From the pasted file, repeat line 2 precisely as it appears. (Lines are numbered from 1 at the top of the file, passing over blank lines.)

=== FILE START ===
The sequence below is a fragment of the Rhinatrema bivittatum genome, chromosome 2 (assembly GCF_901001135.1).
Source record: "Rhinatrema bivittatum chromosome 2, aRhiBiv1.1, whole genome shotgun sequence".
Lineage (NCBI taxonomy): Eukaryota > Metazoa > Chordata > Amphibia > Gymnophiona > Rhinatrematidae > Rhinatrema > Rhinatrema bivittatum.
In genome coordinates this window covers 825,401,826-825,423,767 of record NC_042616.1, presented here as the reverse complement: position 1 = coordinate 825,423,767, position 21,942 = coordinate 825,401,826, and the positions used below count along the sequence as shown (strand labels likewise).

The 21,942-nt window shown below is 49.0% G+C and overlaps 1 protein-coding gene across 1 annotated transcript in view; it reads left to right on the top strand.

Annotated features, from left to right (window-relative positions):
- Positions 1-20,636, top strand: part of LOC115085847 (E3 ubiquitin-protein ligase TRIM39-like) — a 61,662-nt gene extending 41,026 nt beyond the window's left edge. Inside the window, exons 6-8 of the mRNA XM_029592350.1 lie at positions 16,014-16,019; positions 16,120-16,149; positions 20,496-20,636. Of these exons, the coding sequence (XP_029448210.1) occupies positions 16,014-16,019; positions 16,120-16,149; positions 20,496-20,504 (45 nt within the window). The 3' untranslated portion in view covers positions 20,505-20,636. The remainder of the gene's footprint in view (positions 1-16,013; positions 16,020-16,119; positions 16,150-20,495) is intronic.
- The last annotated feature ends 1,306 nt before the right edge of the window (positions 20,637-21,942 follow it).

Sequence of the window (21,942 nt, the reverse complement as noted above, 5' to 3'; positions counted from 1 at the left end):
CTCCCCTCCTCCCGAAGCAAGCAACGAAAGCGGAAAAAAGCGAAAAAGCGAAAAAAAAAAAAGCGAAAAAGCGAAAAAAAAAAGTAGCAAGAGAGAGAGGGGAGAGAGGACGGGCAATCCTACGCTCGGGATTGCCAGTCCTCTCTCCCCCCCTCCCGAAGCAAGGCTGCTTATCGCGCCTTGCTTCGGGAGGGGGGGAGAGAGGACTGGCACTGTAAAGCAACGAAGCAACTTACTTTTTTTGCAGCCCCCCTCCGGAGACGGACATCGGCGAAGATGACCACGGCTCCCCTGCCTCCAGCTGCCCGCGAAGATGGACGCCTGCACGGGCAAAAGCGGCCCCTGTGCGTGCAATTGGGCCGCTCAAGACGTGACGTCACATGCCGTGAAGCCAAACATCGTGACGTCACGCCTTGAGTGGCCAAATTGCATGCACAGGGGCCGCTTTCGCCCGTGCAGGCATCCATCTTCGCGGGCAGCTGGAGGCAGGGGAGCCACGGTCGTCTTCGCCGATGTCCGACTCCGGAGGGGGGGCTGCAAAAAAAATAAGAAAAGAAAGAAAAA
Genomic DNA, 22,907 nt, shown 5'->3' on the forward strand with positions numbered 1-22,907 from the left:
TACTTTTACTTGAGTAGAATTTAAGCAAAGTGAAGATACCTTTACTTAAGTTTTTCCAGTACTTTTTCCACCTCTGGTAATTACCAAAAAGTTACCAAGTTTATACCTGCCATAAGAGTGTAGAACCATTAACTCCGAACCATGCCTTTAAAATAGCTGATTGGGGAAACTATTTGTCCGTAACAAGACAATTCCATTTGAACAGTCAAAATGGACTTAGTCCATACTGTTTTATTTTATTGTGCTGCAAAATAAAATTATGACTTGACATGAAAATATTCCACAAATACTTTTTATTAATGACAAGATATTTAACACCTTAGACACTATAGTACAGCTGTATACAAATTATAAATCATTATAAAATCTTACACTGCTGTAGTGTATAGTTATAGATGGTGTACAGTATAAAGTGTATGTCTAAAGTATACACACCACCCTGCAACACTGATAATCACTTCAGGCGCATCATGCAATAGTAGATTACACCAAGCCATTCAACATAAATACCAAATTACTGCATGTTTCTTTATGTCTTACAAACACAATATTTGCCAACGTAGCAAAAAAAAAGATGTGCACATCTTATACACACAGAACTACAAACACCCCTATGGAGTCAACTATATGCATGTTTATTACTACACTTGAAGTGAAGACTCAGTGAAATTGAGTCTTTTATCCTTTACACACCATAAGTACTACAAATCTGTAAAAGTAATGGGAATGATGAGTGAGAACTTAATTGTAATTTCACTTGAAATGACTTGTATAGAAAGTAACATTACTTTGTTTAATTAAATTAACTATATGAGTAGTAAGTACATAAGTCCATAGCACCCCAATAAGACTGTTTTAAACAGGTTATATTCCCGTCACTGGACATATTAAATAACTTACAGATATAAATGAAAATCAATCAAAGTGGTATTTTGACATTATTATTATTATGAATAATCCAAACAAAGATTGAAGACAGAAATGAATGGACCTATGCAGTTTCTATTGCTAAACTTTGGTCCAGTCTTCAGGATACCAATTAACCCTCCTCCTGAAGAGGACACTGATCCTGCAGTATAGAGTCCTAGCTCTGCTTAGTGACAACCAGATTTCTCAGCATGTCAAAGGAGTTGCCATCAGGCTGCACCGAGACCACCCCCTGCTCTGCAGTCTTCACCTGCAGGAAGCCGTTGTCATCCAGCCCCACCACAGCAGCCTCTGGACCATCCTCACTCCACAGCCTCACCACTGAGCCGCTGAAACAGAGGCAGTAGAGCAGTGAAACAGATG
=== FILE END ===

Source record: "Rhinatrema bivittatum chromosome 2, aRhiBiv1.1, whole genome shotgun sequence".